Your body also launches what immunologists call adaptive responses. Proteins in the blood will try to fight and disable specific invaders that they recognize as problems. There are several classes of these proteins—called antibodies or immunoglobulins—and they continue to circulate in the bloodstream, on the lookout lest that same invader is encountered again. They’re at the ready to quickly launch an immune response the next time around.

This immune boost may be beneficial in the case of other skin injuries and for health in general.

This adaptive capacity of the immune system means that we could measure immunoglobulins in saliva as approximations of previous stress caused by tattooing.

In American Samoa, Howells and I worked at the Historic Preservation Office to recruit study participants with help from tattoo artists Joe Ioane of Off Da Rock Tattoos, Duffy Hudson of Tatau Manaia, and traditional hand-tap tattooist Su’a Tupuola Uilisone Fitiao. Our sample of 25 tattoo recipients included both Samoans and tourists to the island.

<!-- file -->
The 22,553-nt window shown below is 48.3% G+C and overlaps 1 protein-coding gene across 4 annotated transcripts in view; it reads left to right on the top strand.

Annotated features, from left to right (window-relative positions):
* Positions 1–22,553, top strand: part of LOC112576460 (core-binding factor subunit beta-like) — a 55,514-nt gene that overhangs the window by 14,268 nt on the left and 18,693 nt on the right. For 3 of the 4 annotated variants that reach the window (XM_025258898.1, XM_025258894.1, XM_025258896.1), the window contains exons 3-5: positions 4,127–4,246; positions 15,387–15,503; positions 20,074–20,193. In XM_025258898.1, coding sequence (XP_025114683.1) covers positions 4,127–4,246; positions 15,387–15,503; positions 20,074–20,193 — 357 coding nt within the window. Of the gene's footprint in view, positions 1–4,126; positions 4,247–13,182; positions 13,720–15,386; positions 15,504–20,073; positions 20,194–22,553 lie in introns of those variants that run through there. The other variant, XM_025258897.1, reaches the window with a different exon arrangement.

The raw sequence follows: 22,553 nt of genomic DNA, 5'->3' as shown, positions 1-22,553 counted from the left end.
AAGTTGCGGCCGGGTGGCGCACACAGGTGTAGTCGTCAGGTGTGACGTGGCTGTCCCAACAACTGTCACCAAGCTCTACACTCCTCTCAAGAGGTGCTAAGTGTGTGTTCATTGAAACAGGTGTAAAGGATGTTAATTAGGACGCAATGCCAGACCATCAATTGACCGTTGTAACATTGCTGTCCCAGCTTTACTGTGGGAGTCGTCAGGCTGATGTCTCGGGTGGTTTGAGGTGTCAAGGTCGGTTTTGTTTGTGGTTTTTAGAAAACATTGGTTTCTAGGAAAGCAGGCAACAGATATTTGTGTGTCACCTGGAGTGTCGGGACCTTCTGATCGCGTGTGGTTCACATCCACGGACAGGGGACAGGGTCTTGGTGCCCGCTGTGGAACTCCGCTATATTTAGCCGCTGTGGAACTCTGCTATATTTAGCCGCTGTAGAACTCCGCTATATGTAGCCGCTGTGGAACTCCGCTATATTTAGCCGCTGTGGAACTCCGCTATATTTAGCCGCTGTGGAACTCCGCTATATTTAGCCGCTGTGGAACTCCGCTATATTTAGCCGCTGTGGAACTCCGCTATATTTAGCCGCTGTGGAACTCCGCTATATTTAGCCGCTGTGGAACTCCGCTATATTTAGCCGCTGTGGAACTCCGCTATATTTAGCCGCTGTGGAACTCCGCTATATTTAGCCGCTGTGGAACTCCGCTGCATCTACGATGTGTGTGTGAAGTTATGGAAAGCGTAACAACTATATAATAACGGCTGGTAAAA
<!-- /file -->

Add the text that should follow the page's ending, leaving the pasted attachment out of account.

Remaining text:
We collected saliva at the start and end of each tattoo session, controlling for the tattoo duration. We also measured recipients’ weight, height, and fat density to account for health. From the saliva samples, we extracted the antibody immunoglobulin A, as well as the stress hormone cortisol and inflammatory marker C-reactive protein. Immunoglobulin A is considered a frontline immune defense and provides important protections against frequent pathogens like those of the common cold.

Anthropologist Christopher Lynn collects data in American Samoa.

Anthropologist Christopher Lynn (on the right) collects data in American Samoa.

Michaela Howells

By comparing the levels of these biological markers, we determined that immunoglobulin A remains higher in the bloodstream, even after tattoos heal. Furthermore, people with more time under the tattoo needle produced more salivary immunoglobulin A, suggesting an enhanced immune response to receiving a new tattoo compared to those with less or no tattoo experience. This effect appears to be dependent on receiving multiple tattoos, not just time passed since receiving one. This immune boost may be beneficial in the case of other skin injuries and for health in general.